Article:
To the Point

There comes a time in every epoch when pragmatism simply evolves into extreme acquiescence and surrender to the forces of apathy and do-nothingness, a guarantor of the status quo in all of its easy, democratic criminality--its fortress of greed.--TL Simons

Wednesday, May 18, 2016

My Insanely Simple (and cheap) Red Kidney Bean Sauce

Simple Red Bean Sauce (Without the Beans!)


1lb red kidney beans (juice extract)
1 large carrot (diced)
1 large sprig celery (diced)
1 small onion (diced)
1tbs flour
2tbs butter
Paprika (to taste)
Cayenne (to taste)
Salt (to taste)
Pepper (to taste)
Canola oil (for sauteing)
Weber's Roasted Garlic & Herb seasoning (to taste)

(Note:  All ingredients are estimated; I don't use measuring tools.)

Cooking the beans:

Fast-cook the beans to an initial boil in order to break them down and preserve the resultant bean "juice."  Reduce temp to simmer. Cook the beans to desired tenderness.  (Hint, the longer you cook them the tastier will be your juice.)  Add water to the beans as needed to keep the level of liquid hovering an inch or two above the surface of the beans.

When the beans are done drain the juice into a  bowl and set aside. Freeze or refrigerate the remaining beans and juice for later use.

Making the sauce:

Saute the diced veggies to tender in the canola oil and set aside.  In a separate saute pan melt the butter and add the flour, stir to create a smooth roux. Set aside. (If you keep roux refrigerated and at the ready, this is obviously an unnecessary step.)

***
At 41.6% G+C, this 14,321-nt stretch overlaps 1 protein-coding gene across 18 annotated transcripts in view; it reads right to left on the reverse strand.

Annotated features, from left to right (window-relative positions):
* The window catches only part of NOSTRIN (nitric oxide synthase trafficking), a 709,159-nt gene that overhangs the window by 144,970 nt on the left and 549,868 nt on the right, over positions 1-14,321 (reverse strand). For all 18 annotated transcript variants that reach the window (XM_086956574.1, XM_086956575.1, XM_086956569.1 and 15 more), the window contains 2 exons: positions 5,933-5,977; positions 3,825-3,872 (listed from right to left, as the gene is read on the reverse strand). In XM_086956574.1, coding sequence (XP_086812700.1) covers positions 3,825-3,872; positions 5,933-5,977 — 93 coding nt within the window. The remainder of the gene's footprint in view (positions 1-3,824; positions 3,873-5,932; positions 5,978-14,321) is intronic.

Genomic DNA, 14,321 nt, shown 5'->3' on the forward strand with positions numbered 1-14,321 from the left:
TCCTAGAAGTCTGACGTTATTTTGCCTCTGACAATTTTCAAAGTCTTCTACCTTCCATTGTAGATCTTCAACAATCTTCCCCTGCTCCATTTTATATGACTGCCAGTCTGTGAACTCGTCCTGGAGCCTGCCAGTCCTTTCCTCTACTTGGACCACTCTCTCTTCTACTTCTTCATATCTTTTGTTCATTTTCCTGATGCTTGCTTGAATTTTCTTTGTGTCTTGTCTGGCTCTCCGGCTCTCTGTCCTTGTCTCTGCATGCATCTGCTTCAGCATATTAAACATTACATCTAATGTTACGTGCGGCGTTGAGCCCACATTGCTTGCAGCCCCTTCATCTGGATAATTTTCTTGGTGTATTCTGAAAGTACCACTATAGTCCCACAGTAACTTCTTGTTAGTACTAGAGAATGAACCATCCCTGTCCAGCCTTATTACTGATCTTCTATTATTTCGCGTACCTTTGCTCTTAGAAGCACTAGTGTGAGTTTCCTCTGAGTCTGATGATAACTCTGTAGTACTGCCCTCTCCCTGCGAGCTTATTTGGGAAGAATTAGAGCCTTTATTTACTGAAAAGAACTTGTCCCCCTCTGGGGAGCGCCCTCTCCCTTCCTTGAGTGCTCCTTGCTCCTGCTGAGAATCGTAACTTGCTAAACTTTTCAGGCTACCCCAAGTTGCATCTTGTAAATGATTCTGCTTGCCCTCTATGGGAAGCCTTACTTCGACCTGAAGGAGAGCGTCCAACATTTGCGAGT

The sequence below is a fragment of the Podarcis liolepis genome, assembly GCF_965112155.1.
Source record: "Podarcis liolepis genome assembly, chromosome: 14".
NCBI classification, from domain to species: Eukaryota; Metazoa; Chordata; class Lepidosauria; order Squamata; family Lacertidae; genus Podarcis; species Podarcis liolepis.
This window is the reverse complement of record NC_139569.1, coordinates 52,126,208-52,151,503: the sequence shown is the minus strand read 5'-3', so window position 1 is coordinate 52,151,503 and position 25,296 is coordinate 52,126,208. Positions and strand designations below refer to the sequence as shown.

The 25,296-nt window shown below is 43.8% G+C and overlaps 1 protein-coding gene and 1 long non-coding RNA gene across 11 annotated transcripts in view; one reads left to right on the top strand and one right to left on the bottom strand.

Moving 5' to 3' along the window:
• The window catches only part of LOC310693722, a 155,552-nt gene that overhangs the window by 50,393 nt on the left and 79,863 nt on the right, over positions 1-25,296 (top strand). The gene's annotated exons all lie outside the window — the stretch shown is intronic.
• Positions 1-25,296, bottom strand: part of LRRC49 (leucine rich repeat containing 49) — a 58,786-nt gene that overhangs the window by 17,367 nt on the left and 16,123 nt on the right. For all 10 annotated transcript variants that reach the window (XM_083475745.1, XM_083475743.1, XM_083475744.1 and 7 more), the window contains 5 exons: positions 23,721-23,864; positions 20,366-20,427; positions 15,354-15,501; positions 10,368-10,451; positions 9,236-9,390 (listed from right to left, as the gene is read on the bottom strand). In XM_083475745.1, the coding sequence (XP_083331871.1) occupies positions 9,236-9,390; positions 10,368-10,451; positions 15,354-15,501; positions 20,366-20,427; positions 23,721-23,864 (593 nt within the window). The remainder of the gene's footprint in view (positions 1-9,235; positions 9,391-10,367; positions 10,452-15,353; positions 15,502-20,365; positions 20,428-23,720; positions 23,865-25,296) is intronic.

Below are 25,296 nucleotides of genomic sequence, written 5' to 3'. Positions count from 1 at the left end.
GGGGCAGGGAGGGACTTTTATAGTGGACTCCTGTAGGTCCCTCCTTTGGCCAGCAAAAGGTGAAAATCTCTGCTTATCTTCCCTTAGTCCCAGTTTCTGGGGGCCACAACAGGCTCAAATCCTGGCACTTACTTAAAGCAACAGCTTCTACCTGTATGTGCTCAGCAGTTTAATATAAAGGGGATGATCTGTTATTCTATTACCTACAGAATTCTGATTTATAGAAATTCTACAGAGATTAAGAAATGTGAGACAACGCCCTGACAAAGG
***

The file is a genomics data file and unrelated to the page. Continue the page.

Return your veggies to the stove top and pour 4 cups of bean juice over the veggies; add your salt, paprika, cayenne and Weber's Garlic and Herb seasoning. Simmer for 15--30 min.

When you are ready to finish the sauce, blend your roux into the juice and veggies over high heat and wisk to your preferred thickness. Taste the sauce and and adjust it accordingly for flavor.

Serve this sauce as a basic, savory soup sans the beans (thinned), or use it to enliven white fish (a little weird, but not if you do it right), rice, sausages, chicken, pork, hashbrowns, etc.  Use it as a dip for tortillas or nachos, etc.

Note:  This is an extract sauce that relies on the juicy flavor of beans without a heavy bean dip texture. I'd make the dip with slightly different variations here, as would you.

You're welcome.


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